6 Ways to Encourage Your Child to Be More Independent

How do you encourage a child to be more independent?

Providing a balance of structure and freedom for your child isn’t an easy task. As a parent, you know the dangers of the world, and want to shield your kid from them all. However, if your child doesn’t practice some independence, they may have trouble acquiring life skills that will benefit them later.

You may want to wrap your kid in bubble wrap and not let them out of sight. But you need to resist those impulses. Instead you need to think of ways to give your child a bit of freedom. If you don’t know where to start, here are six ways to encourage a child to be more independent

1. Give Your Kid Space

Alone time is important for a developing child. If your kid wants some time by themselves, let them go to their room and close the door. A safe, solitary space is a source of great comfort in many situations. Allow them space to process their thoughts and feelings.

If a situation or conflict arises that requires more active parenting, discuss the problem with them directly and clearly. But make sure to knock on the door before entering.

As children get older, they won’t want play dates instigated by their parents. They’ll want to hang out with their friends alone. Leaving your kid without supervision can be anxiety-inducing for first-time parents. However, you can take precautions that allow you to keep in touch with them, while they still get some independence. A cell phone for kids is a great tool to stay connected.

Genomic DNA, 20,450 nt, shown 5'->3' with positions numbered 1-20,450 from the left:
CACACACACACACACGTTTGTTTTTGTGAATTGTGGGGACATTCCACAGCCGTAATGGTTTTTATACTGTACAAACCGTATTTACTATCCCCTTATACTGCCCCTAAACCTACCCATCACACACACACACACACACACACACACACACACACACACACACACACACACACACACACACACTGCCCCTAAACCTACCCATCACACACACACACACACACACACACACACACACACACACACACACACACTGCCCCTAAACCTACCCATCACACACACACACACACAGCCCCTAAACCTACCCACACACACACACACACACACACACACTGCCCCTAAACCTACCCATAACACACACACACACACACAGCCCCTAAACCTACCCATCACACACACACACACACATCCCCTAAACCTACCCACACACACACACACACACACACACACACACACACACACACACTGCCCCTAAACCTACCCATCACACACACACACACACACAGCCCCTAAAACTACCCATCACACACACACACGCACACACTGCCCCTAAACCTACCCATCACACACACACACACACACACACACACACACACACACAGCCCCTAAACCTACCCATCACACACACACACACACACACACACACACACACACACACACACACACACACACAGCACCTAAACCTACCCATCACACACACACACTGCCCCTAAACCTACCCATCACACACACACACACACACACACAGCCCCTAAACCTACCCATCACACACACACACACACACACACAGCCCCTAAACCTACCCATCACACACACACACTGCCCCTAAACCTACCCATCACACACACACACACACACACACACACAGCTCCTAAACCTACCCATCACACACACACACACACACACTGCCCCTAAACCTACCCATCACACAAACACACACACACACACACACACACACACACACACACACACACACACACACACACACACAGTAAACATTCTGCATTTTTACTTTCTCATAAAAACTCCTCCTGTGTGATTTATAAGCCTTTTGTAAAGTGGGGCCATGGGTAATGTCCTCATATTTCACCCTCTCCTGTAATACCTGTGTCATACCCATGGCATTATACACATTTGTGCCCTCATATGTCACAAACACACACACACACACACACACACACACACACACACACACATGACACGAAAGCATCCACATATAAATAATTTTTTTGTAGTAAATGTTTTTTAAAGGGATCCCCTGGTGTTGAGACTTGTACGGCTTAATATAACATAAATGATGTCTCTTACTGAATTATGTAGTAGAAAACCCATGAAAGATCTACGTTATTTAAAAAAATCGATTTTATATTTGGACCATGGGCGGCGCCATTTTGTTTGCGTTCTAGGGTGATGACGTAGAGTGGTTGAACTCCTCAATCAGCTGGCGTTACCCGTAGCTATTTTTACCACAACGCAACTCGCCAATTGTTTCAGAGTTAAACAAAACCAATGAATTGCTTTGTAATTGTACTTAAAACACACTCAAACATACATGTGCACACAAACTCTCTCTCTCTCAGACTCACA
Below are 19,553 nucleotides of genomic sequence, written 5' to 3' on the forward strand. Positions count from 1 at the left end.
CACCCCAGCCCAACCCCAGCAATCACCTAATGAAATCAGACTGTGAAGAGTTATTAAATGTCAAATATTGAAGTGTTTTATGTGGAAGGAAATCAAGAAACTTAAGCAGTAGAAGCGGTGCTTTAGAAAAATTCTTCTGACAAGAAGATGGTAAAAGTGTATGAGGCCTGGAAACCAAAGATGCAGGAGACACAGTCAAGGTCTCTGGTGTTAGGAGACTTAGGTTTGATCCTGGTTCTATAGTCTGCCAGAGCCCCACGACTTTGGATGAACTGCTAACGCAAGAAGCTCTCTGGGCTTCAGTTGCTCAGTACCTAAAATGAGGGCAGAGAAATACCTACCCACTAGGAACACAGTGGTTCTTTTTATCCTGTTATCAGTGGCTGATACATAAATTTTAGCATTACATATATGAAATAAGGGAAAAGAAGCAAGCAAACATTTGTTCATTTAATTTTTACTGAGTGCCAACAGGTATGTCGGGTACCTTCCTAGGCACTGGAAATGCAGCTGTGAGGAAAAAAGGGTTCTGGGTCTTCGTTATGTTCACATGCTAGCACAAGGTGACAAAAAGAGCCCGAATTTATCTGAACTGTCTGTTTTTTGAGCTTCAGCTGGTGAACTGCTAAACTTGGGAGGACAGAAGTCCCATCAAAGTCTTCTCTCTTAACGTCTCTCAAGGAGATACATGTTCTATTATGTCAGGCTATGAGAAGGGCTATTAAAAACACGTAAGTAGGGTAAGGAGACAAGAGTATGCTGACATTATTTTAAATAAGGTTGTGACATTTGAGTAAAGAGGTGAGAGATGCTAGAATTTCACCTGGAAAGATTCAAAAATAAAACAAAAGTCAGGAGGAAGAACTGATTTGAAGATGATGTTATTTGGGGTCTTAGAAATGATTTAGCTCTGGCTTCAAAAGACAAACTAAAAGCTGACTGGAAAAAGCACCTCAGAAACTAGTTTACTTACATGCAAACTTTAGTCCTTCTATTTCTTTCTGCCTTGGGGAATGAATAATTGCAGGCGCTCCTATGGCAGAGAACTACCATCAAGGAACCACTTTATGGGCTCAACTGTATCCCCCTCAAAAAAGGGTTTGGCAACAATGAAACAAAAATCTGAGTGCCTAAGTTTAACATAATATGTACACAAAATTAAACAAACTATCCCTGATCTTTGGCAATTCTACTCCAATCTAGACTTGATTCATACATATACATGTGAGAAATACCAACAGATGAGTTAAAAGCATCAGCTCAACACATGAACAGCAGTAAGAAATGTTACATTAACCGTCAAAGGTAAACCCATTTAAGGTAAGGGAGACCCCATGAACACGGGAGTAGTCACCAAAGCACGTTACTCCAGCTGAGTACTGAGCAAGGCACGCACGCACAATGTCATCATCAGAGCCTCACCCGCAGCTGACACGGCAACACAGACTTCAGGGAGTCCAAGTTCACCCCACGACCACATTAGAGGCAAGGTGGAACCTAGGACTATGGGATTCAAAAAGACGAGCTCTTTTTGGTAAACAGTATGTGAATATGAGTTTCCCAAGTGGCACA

2. Encourage Them to Solve Their Own Problems

When your child asks for advice, telling them exactly what to do can be quick and easy. However, they won’t learn problem solving skills if you answer all their questions. It’s important that they come to their own conclusions. Of course, some problems are too big for kids to handle. But assess each issue as it arises to see if your child can solve it themselves.

With the right motivation your child will be able to formulate their own solution, and their confidence will grow. For example, if your child is having a social problem, ask for details. How does your child feel? Why does your child think the other kid acted that way? Then ask them what they want to do.

Essentially, you want to help them connect the dots for themselves. So use a discussion to draw out a solution from their perspective, and have them consider its effectiveness. This helps them see that you’re a helpful resource for them, while encouraging them to use their own reasoning skills.

3. Indulge Their Curiosity

It’s important to remember that children’s questions and exploration of their surroundings helps them develop their understanding of the world. It can get tiring when your child constantly asks “why,” but encouragement will reinforce their interest in learning. These moments have a profound impact on a person’s future engagement with school and the world.

In these situations, do your best to answer all of their questions, and be honest. If you can’t answer a question because you don’t know the answer, tell them that. This will show them that they’ll learn more as they get older, but that they won’t know everything. You can be a healthy example of imperfection, demonstrating that it’s okay if you don’t have all the answers.